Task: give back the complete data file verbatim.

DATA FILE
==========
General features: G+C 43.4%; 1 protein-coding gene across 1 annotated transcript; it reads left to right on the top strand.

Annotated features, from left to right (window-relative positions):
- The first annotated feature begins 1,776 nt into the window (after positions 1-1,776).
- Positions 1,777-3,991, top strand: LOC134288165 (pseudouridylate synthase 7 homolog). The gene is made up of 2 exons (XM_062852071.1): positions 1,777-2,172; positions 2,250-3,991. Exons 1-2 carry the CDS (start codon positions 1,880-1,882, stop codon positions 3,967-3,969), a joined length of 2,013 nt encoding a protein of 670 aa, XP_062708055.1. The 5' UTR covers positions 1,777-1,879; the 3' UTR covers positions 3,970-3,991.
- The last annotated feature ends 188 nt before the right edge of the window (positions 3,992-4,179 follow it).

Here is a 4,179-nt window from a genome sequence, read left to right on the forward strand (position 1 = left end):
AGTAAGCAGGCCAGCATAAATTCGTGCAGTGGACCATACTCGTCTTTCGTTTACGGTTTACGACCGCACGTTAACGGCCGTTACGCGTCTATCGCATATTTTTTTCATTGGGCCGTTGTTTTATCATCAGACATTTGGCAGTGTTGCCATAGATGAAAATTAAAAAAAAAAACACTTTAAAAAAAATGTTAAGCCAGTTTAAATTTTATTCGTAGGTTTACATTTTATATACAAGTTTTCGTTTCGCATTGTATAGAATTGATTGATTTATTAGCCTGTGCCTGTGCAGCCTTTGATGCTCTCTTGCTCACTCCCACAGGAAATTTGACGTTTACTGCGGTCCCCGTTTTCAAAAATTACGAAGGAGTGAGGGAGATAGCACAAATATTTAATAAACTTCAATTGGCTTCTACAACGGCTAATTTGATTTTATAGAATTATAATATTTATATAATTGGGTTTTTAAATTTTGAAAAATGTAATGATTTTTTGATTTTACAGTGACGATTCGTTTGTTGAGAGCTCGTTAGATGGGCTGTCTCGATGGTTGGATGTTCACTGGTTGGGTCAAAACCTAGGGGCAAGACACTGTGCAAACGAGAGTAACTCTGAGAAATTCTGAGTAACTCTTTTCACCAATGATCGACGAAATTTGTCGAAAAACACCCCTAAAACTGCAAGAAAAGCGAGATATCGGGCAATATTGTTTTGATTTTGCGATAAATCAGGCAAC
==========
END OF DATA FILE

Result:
General features: G+C 43.4%; 1 protein-coding gene across 1 annotated transcript; it reads left to right on the top strand.

Annotated features, from left to right (window-relative positions):
- The first annotated feature begins 1,776 nt into the window (after positions 1-1,776).
- Positions 1,777-3,991, top strand: LOC134288165 (pseudouridylate synthase 7 homolog). The gene is made up of 2 exons (XM_062852071.1): positions 1,777-2,172; positions 2,250-3,991. Exons 1-2 carry the CDS (start codon positions 1,880-1,882, stop codon positions 3,967-3,969), a joined length of 2,013 nt encoding a protein of 670 aa, XP_062708055.1. The 5' UTR covers positions 1,777-1,879; the 3' UTR covers positions 3,970-3,991.
- The last annotated feature ends 188 nt before the right edge of the window (positions 3,992-4,179 follow it).

Here is a 4,179-nt window from a genome sequence, read left to right on the forward strand (position 1 = left end):
AGTAAGCAGGCCAGCATAAATTCGTGCAGTGGACCATACTCGTCTTTCGTTTACGGTTTACGACCGCACGTTAACGGCCGTTACGCGTCTATCGCATATTTTTTTCATTGGGCCGTTGTTTTATCATCAGACATTTGGCAGTGTTGCCATAGATGAAAATTAAAAAAAAAAACACTTTAAAAAAAATGTTAAGCCAGTTTAAATTTTATTCGTAGGTTTACATTTTATATACAAGTTTTCGTTTCGCATTGTATAGAATTGATTGATTTATTAGCCTGTGCCTGTGCAGCCTTTGATGCTCTCTTGCTCACTCCCACAGGAAATTTGACGTTTACTGCGGTCCCCGTTTTCAAAAATTACGAAGGAGTGAGGGAGATAGCACAAATATTTAATAAACTTCAATTGGCTTCTACAACGGCTAATTTGATTTTATAGAATTATAATATTTATATAATTGGGTTTTTAAATTTTGAAAAATGTAATGATTTTTTGATTTTACAGTGACGATTCGTTTGTTGAGAGCTCGTTAGATGGGCTGTCTCGATGGTTGGATGTTCACTGGTTGGGTCAAAACCTAGGGGCAAGACACTGTGCAAACGAGAGTAACTCTGAGAAATTCTGAGTAACTCTTTTCACCAATGATCGACGAAATTTGTCGAAAAACACCCCTAAAACTGCAAGAAAAGCGAGATATCGGGCAATATTGTTTTGATTTTGCGATAAATCAGGCAAC